Superior Court of San Mateo County Seeks Volunteers
The Legal Research Department of the Superior Court of California, County of San Mateo, is seeking attorneys willing to volunteer their time as a legal research attorney with a minimum 6 month commitment to the court.
We write often about these depressing job ads and the fact that a degree that entails six figures of debt can only help you nail down a six-month unpaid position. We wondered what kind of response such ads were actually getting, so we reached out to the San Mateo Court.
The response makes the ads even more depressing. The hiring attorney tells us that his phone won’t stop ringing…
Over the past few months, it’s seemed like the legal economy was picking back up. According to the Bureau of Labor Statistics, May saw job gains in the legal sector.
June was not so kind. Am Law Daily reports that the legal economy isn’t out of the toilet just yet:
After what initially seemed like a promising month in May, the legal sector saw its employment numbers drop by 3,900 in June, according to the latest economic report released Friday by the Bureau of Labor Statistics.
Thanks a lot, Bureau of Labor Statistics. You just ruined the iced coffee I was enjoying here at the Breaking Media cooling center…
Ed. note: The Asia Chronicles column is authored by Kinney Recruiting. Kinney has made more placements of U.S. associates, counsels and partners in Asia than any other recruiting firm in each of the past six years. You can reach them by email: email@example.com.
We currently have a very exciting and rare type of in-house opening in China at one of the world’s leading internet and social media companies. Our client is looking for an IP Transactional / TMT / Licensing attorney with 2 to 6 years experience. The new hire will be based in Shenzhen or Shanghai. Mandarin is not required (deal documentation will be in English) but is preferred. A solid reason to be in China and a commitment to that market is required of course. This new hire will likely be US qualified (but could also be qualified in UK or other jurisdictions) and with experience and training at a top law firm’s IP transactional / TMT practice and could be currently at a law firm or in-house. Qualified candidates currently Asia based, Europe based or US based will be considered. The new hire’s supervisors in this technology transactions in-house team are very well regarded US trained IP transactional lawyers, with substantial experience at Silicon Valley firms. The culture and atmosphere in this in-house group and the company in general is entrepreneurial, team oriented, and the work is cutting edge, even for a cutting edge industry. The upside of being in an important strategic in-house position in this fast growing and world leading internet company is of the “sky is the limit” variety. Its a very exciting place to be in China for a rising IP transactional lawyer in our opinion, for many reasons beyond the basic info we can share here in this ad / post. This is a special A+ opportunity.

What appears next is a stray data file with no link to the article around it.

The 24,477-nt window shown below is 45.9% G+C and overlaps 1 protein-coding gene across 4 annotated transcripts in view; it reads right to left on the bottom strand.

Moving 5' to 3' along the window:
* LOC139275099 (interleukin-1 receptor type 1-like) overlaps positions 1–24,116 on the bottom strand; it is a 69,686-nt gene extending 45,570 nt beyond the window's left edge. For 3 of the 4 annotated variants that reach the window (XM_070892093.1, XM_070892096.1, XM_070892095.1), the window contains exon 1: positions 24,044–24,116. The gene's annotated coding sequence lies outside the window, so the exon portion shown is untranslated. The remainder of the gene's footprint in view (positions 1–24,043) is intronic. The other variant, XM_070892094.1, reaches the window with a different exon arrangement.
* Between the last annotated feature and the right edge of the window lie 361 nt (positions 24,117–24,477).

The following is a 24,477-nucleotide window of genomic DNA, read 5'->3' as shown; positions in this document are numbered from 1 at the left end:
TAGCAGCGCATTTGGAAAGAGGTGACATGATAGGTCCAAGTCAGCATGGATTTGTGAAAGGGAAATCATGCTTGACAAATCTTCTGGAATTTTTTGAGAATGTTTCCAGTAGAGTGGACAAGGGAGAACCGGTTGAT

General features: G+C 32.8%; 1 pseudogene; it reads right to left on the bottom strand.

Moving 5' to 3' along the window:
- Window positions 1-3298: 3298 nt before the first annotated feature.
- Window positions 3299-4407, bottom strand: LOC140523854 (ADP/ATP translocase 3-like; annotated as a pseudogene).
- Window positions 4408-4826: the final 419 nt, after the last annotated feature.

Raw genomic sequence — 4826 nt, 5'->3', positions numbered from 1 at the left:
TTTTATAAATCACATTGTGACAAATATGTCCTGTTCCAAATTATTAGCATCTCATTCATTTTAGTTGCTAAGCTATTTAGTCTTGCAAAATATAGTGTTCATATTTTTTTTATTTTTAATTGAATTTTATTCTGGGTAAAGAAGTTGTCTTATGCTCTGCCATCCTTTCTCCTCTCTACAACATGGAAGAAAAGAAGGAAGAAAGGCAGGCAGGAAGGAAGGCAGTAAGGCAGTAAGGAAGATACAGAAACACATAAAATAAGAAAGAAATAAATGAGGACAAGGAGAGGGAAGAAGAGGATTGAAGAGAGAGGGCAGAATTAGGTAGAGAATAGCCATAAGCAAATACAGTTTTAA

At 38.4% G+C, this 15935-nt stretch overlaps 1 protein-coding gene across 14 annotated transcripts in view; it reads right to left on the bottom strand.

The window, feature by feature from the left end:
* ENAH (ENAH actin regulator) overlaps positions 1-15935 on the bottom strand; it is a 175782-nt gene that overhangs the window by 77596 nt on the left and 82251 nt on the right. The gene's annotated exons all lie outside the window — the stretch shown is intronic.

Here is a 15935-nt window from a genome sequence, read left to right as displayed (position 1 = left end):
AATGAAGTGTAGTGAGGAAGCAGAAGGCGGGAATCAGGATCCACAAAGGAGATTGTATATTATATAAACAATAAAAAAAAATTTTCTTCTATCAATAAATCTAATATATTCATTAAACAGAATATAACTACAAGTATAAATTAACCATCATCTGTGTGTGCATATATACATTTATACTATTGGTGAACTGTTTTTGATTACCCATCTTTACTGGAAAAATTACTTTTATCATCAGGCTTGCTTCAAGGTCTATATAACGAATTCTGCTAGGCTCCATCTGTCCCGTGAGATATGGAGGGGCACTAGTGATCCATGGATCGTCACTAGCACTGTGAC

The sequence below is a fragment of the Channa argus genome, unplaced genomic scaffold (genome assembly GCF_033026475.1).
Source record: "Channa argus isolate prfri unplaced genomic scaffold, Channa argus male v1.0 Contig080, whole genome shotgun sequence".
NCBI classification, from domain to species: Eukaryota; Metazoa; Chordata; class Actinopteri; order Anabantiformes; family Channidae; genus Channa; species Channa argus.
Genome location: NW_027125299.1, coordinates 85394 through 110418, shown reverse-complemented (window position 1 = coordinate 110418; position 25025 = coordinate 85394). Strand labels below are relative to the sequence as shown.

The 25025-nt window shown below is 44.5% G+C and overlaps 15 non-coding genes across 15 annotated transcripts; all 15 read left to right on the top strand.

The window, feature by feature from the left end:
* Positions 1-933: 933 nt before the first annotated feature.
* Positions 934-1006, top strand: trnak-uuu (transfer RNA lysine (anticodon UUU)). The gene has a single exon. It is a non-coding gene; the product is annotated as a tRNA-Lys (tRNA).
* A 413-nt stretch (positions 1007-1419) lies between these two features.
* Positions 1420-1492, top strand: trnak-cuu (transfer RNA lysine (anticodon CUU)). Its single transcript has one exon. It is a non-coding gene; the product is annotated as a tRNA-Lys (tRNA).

If your firm is in ‘go’ mode when it comes to recruiting lateral partners with loyal clients, then take this quiz to see how well you measure up. Keep track of your ‘yes’ and ‘no’ responses.
1. Does your firm have a clearly defined strategy of practice groups that are priorities of growth for your office? Nothing gets done by random chance, but with a clear vision for the future. Identify the top practice areas for which you wish to add lateral partners. Seek input from practice group leaders and get specifics on needs, outcomes, and ideal target profiles.
2. In addition to clarifying your firm’s growth strategy, are you still open to the hire of a partner outside of your plan? I’ve made several placements that fit this category. The partner’s practice was not within the strategic growth plan of my client, but once the two parties started talking with each other, we all saw how it could indeed be a seamless fit. Be open to “Opportunistic Hires.” You never know where your next producing partner might come from, so you have to be open to it. I will be the first to admit that there is a quirky element of randomness in recruiting.